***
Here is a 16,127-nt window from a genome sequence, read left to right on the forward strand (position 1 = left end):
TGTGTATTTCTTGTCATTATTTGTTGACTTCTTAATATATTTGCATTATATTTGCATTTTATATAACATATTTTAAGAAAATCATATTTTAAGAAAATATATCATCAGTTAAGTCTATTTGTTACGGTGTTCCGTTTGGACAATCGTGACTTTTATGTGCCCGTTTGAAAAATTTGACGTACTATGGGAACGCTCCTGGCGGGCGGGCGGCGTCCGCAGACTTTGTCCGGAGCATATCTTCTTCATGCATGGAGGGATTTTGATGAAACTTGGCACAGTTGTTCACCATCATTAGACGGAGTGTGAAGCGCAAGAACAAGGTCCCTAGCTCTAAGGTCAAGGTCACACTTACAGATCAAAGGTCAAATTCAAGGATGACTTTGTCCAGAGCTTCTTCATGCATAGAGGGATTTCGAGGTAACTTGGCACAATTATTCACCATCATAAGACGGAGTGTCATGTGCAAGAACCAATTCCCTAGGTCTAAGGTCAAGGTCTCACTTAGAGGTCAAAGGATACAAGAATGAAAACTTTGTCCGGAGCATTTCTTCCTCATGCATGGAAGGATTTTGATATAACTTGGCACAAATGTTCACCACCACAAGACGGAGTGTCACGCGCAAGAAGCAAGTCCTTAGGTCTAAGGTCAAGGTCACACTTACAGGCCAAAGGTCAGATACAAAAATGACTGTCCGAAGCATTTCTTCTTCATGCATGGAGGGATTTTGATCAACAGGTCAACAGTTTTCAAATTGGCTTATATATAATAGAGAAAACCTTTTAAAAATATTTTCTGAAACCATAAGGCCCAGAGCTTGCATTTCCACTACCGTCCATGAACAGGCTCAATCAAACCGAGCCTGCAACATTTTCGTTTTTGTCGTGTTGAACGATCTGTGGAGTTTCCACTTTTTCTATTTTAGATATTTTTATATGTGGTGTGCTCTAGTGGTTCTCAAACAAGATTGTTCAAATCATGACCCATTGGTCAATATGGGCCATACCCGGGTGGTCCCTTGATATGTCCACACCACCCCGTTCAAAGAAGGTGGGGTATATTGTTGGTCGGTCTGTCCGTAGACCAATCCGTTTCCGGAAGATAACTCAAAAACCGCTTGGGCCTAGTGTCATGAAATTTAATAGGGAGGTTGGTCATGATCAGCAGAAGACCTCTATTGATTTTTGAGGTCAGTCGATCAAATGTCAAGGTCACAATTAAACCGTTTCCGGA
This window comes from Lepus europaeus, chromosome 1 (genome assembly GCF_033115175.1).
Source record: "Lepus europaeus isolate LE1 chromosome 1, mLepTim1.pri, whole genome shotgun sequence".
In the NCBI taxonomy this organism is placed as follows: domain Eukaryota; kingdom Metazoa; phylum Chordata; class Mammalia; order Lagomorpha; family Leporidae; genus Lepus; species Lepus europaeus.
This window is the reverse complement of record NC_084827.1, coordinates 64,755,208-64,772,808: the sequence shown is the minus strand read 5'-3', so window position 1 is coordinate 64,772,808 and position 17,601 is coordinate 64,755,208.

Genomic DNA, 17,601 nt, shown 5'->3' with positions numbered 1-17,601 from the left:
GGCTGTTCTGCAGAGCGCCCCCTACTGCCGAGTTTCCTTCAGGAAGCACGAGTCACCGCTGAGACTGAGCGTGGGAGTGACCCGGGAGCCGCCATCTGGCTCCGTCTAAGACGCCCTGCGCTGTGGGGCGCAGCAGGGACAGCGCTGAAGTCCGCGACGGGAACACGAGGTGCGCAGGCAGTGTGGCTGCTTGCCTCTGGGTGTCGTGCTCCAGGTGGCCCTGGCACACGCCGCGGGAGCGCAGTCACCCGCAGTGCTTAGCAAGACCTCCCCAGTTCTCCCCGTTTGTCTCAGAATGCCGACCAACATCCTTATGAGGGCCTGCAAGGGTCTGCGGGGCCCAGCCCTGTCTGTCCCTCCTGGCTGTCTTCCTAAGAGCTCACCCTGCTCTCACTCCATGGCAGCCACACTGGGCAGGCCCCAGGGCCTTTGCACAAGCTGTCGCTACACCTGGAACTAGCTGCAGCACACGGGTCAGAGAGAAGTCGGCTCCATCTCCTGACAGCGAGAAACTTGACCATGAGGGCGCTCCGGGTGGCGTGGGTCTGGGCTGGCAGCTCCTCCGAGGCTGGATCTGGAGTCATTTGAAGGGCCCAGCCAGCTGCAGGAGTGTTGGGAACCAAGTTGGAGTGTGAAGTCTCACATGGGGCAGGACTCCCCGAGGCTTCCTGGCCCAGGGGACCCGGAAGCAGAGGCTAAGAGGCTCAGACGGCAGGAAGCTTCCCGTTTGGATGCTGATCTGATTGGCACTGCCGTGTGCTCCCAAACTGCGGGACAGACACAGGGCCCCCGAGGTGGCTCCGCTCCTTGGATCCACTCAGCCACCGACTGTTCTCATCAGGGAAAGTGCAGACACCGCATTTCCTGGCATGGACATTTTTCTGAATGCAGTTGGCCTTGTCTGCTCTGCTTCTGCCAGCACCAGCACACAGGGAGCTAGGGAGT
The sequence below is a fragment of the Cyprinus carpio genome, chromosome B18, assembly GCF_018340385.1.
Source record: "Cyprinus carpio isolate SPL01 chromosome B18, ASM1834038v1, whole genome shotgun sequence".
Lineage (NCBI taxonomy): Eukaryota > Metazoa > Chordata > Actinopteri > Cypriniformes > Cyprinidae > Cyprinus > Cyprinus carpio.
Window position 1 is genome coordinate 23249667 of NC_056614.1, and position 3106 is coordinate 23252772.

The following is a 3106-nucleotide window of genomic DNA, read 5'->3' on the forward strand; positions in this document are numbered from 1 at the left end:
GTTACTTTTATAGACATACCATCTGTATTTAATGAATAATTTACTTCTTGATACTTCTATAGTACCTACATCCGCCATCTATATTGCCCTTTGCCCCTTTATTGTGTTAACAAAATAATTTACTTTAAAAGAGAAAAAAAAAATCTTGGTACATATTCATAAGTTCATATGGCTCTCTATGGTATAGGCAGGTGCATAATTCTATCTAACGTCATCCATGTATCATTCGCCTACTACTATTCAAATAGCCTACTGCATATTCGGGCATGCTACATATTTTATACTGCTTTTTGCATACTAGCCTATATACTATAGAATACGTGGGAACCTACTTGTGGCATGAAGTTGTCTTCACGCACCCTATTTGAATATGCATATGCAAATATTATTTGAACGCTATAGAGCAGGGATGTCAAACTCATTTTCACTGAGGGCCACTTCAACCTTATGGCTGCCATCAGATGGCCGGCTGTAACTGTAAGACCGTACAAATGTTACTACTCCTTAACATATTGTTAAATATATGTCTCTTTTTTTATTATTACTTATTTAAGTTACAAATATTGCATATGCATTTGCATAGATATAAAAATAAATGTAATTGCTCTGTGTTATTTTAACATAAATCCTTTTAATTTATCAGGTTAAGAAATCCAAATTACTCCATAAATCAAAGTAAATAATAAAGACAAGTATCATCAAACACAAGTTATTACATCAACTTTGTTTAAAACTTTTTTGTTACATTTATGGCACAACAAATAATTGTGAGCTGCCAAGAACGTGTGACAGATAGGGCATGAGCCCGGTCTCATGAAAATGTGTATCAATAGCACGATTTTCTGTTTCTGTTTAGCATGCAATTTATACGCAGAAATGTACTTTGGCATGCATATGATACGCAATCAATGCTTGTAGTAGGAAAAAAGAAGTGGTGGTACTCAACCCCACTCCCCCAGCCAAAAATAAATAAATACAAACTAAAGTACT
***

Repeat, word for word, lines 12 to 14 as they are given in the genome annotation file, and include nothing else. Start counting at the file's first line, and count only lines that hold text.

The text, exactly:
Window position 1 is genome coordinate 23249667 of NC_056614.1, and position 3106 is coordinate 23252772.

The following is a 3106-nucleotide window of genomic DNA, read 5'->3' on the forward strand; positions in this document are numbered from 1 at the left end:
GTTACTTTTATAGACATACCATCTGTATTTAATGAATAATTTACTTCTTGATACTTCTATAGTACCTACATCCGCCATCTATATTGCCCTTTGCCCCTTTATTGTGTTAACAAAATAATTTACTTTAAAAGAGAAAAAAAAAATCTTGGTACATATTCATAAGTTCATATGGCTCTCTATGGTATAGGCAGGTGCATAATTCTATCTAACGTCATCCATGTATCATTCGCCTACTACTATTCAAATAGCCTACTGCATATTCGGGCATGCTACATATTTTATACTGCTTTTTGCATACTAGCCTATATACTATAGAATACGTGGGAACCTACTTGTGGCATGAAGTTGTCTTCACGCACCCTATTTGAATATGCATATGCAAATATTATTTGAACGCTATAGAGCAGGGATGTCAAACTCATTTTCACTGAGGGCCACTTCAACCTTATGGCTGCCATCAGATGGCCGGCTGTAACTGTAAGACCGTACAAATGTTACTACTCCTTAACATATTGTTAAATATATGTCTCTTTTTTTATTATTACTTATTTAAGTTACAAATATTGCATATGCATTTGCATAGATATAAAAATAAATGTAATTGCTCTGTGTTATTTTAACATAAATCCTTTTAATTTATCAGGTTAAGAAATCCAAATTACTCCATAAATCAAAGTAAATAATAAAGACAAGTATCATCAAACACAAGTTATTACATCAACTTTGTTTAAAACTTTTTTGTTACATTTATGGCACAACAAATAATTGTGAGCTGCCAAGAACGTGTGACAGATAGGGCATGAGCCCGGTCTCATGAAAATGTGTATCAATAGCACGATTTTCTGTTTCTGTTTAGCATGCAATTTATACGCAGAAATGTACTTTGGCATGCATATGATACGCAATCAATGCTTGTAGTAGGAAAAAAGAAGTGGTGGTACTCAACCCCACTCCCCCAGCCAAAAATAAATAAATACAAACTAAAGTACT